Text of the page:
Here is a review of D. J. Chuang and Timothy Tseng, eds., Conversations: Asian American Evangelical Theologies in Formation in Religious Studies Review 33:4 (2007): 319-20 by Dr. Amos Yong of Regent University School of Divinity. The Religious Studies Review is published by the Council of Societies for the Study of Religion.
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CONVERSATIONS: ASIAN AMERICAN EVANGELICAL THEOLOGIES IN FORMATION. Edited by D. J. Chuang and Timothy Tseng. Washington, DC: L2 Foundation, 2006. Pp. xi + 130. Paper, $10.00, ISBN: none; the book is available from www.L2Foundation.org.
Published by an organization devoted to “Asian American leadership and legacy development” (website), this is the first book to appear on the topic of Asian American evangelical theology (AAET). The six essayists reflect the diversity of the AAE community. David Yoo, a historian at Claremont McKenna College, surveys (with two collaborators) the pre-WWII histories of Japanese and Korean American Christians, and urges that religion needs to be factored into immigration and race analyses of these communities, even as Tim Tseng, a historian of American Christianity and founder of the Institute for the Study of Asian American Christianity (http://www.isaacweb.org), exposes the “color blindness” of American church history and provides some hermeneutical options for moving beyond orientalist or assimilationist models of the Asian American Christian experience. A practical theologian at Trinity Evangelical Divinity School, Peter Cha, discusses the challenges involved in identity formation among second generation Korean Americans. An intriguing essay is missiologist James Zo’s insightful analysis of how structural and power issues complicate the assessment of racism, prejudice, and discrimination on both sides of the American and Asian American equation. For a volume on AAET, the two explicitly theological essays are by historical theologians: Paul Lim (who specializes in early modern England and teaches at Vanderbilt University) reveals the importance of biography in the construction of any AAET, and Jeffrey Jue (a post-Reformation historian at Westminster Theological Seminary) seeks a way beyond both modernist experientialism and postmodernist subjectivism by returning to the gospel. May others join in the conversation launched herein.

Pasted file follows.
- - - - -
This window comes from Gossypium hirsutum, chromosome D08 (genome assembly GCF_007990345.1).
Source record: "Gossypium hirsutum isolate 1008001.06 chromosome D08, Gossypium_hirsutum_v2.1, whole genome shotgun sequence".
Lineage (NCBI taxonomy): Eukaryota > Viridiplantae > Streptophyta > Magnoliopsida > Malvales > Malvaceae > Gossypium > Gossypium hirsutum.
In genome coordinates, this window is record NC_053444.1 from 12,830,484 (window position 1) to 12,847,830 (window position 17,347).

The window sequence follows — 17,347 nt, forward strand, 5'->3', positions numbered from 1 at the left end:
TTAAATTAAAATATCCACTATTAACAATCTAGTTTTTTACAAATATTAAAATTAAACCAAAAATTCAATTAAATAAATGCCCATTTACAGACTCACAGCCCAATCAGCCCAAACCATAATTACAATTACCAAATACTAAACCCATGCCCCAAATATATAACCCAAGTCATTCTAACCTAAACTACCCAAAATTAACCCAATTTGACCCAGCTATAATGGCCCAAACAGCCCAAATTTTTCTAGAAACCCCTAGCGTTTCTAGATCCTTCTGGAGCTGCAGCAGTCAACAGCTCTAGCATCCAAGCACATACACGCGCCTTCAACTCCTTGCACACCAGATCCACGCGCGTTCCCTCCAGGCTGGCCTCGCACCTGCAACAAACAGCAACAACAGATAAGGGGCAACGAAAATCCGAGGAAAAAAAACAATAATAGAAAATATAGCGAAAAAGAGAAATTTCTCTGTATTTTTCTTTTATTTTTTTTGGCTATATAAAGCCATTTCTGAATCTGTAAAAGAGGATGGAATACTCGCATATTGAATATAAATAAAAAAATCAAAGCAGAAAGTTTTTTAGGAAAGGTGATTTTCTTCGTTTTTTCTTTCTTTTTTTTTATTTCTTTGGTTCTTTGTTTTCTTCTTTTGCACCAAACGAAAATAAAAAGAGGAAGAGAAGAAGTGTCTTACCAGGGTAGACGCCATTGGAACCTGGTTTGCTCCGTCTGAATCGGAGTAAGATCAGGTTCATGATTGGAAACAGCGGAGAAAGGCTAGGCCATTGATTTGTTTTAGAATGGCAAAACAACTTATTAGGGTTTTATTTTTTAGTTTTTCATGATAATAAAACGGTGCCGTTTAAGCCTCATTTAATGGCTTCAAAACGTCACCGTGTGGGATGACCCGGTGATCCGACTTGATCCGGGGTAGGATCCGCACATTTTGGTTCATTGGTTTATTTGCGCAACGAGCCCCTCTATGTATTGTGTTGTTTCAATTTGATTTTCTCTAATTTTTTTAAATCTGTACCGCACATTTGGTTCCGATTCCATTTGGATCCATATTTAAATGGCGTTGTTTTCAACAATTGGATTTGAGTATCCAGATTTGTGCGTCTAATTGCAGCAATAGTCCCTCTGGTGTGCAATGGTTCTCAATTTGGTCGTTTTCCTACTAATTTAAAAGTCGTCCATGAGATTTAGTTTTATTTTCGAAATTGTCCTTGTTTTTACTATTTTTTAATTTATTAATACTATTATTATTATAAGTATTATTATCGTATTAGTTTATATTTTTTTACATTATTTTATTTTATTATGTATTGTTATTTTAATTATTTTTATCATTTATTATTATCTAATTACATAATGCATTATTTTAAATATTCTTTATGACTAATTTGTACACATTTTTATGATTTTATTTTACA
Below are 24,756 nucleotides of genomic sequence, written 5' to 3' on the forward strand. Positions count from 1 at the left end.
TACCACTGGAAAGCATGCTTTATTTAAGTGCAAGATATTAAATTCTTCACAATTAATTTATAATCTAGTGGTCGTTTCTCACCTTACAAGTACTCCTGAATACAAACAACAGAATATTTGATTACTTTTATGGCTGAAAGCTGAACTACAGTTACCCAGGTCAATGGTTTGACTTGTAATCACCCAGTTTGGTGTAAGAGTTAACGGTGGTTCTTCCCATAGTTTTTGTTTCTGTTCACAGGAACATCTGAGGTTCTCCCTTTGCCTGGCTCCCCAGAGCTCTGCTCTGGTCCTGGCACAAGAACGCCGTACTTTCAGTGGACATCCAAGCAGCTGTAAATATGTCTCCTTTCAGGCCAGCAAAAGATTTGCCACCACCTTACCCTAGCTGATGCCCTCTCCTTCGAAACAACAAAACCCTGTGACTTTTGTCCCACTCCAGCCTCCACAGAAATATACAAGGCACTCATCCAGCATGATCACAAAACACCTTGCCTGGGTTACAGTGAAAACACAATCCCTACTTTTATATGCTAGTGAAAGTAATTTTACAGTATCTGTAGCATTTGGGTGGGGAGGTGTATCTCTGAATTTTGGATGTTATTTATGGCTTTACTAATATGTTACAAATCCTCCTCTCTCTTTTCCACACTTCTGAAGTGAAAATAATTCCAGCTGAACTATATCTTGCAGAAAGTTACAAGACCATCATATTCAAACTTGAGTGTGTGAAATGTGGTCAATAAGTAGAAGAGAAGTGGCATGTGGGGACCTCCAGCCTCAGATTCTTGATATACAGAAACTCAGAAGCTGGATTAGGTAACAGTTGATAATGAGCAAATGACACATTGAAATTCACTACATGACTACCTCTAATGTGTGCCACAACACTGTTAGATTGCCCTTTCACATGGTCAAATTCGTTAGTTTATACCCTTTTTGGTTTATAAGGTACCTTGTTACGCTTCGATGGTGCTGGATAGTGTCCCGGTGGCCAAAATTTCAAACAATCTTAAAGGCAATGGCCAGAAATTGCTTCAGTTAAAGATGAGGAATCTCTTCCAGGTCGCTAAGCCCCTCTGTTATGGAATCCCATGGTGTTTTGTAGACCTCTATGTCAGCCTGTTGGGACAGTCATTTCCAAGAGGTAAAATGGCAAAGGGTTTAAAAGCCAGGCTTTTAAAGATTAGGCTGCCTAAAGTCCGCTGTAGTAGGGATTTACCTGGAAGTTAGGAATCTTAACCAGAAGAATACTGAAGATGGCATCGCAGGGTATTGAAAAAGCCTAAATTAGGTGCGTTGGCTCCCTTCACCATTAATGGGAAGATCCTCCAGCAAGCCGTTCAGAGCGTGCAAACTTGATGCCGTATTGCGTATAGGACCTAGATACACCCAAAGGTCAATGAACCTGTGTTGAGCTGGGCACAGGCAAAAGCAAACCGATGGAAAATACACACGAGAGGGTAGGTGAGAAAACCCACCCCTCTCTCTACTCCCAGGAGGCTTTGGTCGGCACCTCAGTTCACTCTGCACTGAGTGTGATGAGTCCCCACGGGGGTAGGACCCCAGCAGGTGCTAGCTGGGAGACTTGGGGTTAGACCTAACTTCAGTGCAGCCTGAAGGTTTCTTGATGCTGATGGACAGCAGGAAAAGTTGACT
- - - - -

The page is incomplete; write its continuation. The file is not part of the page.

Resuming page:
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Dr. Amos Yong is author of six well received books, including the forthcoming Hospitality and the Other: Pentecost, Christian Practices, and the Neighbor (Orbis Books, 2008). A clergyman with the Pentecostal Assemblies of God Church, his scholarly life is dedicated to deepening biblical theology and promoting ecumenical and interfaith understanding.